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Anatomy and Physiology: Tissues

by: Jeni Erickson

Anatomy and Physiology: Tissues 80197 - BIOL 2220 - 001

Marketplace > Clemson University > 80197 - BIOL 2220 - 001 > Anatomy and Physiology Tissues
Jeni Erickson
GPA 3.7

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About this Document

This covers all of the different types of tissues in the body, how they function, their structure, and they locations in the body.
Human Anatomy and Physiology I
John R Cummings
Class Notes
tissues, anatomy, Physiology
25 ?




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This 3 page Class Notes was uploaded by Jeni Erickson on Thursday September 15, 2016. The Class Notes belongs to 80197 - BIOL 2220 - 001 at Clemson University taught by John R Cummings in Fall 2016. Since its upload, it has received 4 views.

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Date Created: 09/15/16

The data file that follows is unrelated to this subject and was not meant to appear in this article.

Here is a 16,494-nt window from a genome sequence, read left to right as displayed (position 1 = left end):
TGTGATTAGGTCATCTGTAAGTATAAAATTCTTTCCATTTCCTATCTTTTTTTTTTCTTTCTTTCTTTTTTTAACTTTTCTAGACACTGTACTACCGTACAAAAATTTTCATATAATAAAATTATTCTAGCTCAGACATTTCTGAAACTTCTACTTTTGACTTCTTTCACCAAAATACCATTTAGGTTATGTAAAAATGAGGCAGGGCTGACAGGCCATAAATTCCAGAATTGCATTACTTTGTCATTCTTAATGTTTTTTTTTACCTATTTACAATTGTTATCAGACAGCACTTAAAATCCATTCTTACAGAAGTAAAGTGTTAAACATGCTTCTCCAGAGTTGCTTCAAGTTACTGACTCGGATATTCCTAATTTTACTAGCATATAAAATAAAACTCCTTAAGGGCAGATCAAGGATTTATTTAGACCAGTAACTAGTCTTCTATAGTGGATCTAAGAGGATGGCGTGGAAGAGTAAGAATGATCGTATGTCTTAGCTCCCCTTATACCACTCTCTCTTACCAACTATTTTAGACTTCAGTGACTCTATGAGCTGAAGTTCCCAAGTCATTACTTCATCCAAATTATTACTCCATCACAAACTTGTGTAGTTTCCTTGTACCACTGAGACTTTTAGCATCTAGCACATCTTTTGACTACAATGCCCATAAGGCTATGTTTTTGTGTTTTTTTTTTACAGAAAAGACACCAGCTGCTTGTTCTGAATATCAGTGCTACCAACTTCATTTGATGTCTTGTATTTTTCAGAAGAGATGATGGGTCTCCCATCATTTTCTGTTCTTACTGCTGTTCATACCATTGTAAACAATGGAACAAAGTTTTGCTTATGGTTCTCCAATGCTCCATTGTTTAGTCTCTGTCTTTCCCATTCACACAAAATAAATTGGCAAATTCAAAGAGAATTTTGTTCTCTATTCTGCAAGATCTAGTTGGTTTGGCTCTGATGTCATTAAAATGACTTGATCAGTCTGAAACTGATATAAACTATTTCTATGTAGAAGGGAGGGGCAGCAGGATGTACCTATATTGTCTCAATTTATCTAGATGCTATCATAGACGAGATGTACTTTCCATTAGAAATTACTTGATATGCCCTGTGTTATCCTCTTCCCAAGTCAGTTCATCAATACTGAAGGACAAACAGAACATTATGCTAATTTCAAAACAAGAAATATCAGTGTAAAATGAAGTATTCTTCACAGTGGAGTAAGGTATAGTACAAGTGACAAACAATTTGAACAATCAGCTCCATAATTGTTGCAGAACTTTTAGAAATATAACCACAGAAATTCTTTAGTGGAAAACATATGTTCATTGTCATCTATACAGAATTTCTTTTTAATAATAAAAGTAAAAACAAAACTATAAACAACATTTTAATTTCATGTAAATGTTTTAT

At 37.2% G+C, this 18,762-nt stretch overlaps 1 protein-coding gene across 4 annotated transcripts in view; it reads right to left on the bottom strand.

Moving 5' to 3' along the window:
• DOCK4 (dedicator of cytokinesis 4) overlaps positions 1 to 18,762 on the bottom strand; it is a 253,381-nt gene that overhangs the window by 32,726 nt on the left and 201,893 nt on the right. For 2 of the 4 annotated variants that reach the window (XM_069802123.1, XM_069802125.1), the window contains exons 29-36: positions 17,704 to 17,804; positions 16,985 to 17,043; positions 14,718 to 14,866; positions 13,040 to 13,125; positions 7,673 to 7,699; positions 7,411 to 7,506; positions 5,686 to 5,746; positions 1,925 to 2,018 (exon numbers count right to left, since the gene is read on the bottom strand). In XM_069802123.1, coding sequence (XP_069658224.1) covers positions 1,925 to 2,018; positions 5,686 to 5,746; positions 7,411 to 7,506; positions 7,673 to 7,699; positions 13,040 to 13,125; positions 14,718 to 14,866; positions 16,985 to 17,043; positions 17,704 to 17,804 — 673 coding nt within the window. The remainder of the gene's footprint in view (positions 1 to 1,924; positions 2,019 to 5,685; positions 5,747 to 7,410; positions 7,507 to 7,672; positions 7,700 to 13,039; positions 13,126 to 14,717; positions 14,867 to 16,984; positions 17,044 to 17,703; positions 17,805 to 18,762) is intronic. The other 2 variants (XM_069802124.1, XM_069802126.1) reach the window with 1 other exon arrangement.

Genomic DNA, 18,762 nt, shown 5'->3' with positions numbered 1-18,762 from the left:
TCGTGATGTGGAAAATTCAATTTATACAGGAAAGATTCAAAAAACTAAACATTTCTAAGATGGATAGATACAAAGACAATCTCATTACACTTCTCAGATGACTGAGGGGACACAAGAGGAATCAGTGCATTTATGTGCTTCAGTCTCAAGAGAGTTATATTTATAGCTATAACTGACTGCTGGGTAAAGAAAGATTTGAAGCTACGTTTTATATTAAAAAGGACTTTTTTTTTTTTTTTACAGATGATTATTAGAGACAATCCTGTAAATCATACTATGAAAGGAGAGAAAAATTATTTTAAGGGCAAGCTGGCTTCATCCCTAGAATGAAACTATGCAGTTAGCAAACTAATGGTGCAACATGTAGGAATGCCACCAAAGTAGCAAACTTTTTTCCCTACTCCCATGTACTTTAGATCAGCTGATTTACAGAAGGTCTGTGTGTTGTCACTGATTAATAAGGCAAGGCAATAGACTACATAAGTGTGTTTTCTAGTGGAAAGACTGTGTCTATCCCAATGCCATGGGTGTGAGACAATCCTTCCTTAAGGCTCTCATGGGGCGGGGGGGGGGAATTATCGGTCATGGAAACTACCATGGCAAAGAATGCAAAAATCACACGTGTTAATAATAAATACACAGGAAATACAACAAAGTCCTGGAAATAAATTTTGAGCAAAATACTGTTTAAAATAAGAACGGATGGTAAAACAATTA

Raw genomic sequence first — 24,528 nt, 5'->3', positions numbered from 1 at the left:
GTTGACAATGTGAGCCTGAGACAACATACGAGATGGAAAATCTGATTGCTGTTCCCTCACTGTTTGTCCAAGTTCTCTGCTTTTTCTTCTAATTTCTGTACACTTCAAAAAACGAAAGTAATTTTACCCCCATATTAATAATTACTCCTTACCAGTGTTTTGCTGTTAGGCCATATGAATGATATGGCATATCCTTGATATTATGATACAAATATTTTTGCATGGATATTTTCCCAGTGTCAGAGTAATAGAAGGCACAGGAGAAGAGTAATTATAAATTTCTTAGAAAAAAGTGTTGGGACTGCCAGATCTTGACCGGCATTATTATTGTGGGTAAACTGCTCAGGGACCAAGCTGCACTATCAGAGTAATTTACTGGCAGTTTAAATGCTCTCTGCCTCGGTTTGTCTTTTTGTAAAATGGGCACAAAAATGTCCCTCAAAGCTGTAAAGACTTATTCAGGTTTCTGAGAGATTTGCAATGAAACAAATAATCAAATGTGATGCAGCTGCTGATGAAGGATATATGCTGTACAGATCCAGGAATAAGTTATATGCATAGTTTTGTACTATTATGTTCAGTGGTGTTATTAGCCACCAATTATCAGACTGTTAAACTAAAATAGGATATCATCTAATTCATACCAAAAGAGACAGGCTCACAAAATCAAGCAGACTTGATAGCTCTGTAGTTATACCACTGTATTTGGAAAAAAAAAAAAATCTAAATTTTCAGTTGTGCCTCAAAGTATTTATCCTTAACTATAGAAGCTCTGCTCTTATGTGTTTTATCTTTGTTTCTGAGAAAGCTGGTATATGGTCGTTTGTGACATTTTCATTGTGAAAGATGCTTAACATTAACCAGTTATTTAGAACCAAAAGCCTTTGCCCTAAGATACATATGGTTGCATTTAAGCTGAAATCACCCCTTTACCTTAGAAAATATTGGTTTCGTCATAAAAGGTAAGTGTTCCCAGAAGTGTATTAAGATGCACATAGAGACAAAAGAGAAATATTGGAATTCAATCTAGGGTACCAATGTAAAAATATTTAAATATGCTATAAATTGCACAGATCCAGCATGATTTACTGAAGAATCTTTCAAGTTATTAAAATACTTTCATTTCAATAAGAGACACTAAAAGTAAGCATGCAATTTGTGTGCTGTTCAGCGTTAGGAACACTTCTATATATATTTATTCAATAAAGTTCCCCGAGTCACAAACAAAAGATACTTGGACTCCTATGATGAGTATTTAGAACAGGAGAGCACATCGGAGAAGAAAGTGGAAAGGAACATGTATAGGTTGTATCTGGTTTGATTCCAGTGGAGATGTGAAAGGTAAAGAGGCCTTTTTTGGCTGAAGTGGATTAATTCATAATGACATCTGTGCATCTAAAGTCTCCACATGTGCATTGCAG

Tissue  Tissues: two or more cells grouped together to perform a basic task.  The study of tissues is: Histology 1. Epithelial Tissue a. is broken down into two types i. Covering and Lining 1. All of the body’s surfaces are exposed to epithelial tissue a. Outer layer of skin, lining of digestive tract, lining of reproductive tract, lining or cardiovascular, etc. ii. Glandular: makes up glands b. Functions of covering and lining (Structure and Function varies throughout the body) i. Establishes boundaries 1. Apical and basal surfaces ii. Protection: first line of defense of keeping pathogens out of the body. iii. Absorption: regulates what enters the body. iv. Filtration: we filter things based on size. (based on pressure) v. Excretion vi. Secretion vii. Sensory reception c. Avascular: does not have blood supply. d. Usually on top of connective tissues e. The Basement Membrane is where the stratified squamous attaches to the dense irregular connective tissue. i. Basal lamina: non-cellular sheet of glycoproteins 1. Glycoproteins: proteins that have a carbohydrate attached to it. Anchoring portions of the basement membrane. 2. Functions as a selective filter. ii. Reticular Lamina: under the basal lamina: extracellular network of collagen fibers that are held by the glycoproteins. Classified by layers of Tissues f. Simple Epithelium: one layer of cells and found in areas of little wear and tear. Involved with absorption and filtration. g. Stratified Epithelium: two or more layers. Found in high abrasion areas. h. Pseudo-stratified: one cell layer thick, but it looks like more. Found in areas of limited movement like the respiratory tract. Classified by shapes i. Squamous: irregular shaped j. Cuboidal: square shaped k. Columnar: oval shaped l. Transitional: dome cells (lines the urinary bladder) 1. Glandular Epithelium a. Composed of glands i. Cell or group of cells of specialized epithelium that secrete substances (mostly water based) into ducts, onto surfaces or into the blood. b. Requires energy to produce its secretory products. c. Types of Glands i. Exocrine: goblet cells release whatever is not needed (is a mucous gland that releases mucus. Contains mucin. They line the intestines and respiratory tract. ) 1. Secretes where it is going to work ii. Endocrine Gland: no ducts. There is no direct secretion into the blood. Produce hormones 1. Secretes one place and works somewhere else. d. Structural Classifications: i. Unicellular: one layer of cells. ii. Multicellular: more than one cell. Can be further classified by how the glands branch. e. Functional Classification i. Merocrine Gland: secretory product is excreted through exocytosis. The cells stay intact. Products are put in vesicles and released. ii. Holocrine: cell produces the product and stores it. The cell is then slumped off and the cell will eventually explode and release products. Hair follicles. 2. Connective Tissue a. All derived from the same embryonic tissue b. All poses the same structural elements c. Four types i. Connective tissue proper ii. Cartilage iii. Bone iv. Blood d. i. Ground Substance 1. Contains Proteoglycans. ii. Fibers 1. Provide support (elastic, collagen, or reticular fibers) iii. Cells 1. Osteocytes, chondrocytes, fibroblasts, leukocytes. 3. Muscle Tissue a. Cells modified for contraction b. Provide movement and/or heat c. All contain i. Sarcolemma: plasma membrane of a muscle cell. ii. Sarcoplasm: cytoplasm of a muscle cell d. Muscle Types i. Skeletal 1. Striations 2. Fibers run parallel to another 3. Multinucleated (multiple nuclei per cell). 4. Nuclei are pushed towards the edges 5. Voluntary muscle (conscious determined when this contracts) ii. Cardiac 1. Striations 2. Intercalated discs: communicating junction between adjacent cells. 3. Involuntary muscle iii. Smooth 1. No striations 2. One nucleus per cell 3. Involuntary 4. Lines walls of hollow organs e. Classification Criteria i. Striations ii. Nervous control iii. Number of nuclei. 4. Nervous Tissue a. Neurons: make the neural (electrical connections) pathways in body. b. Neuroglia


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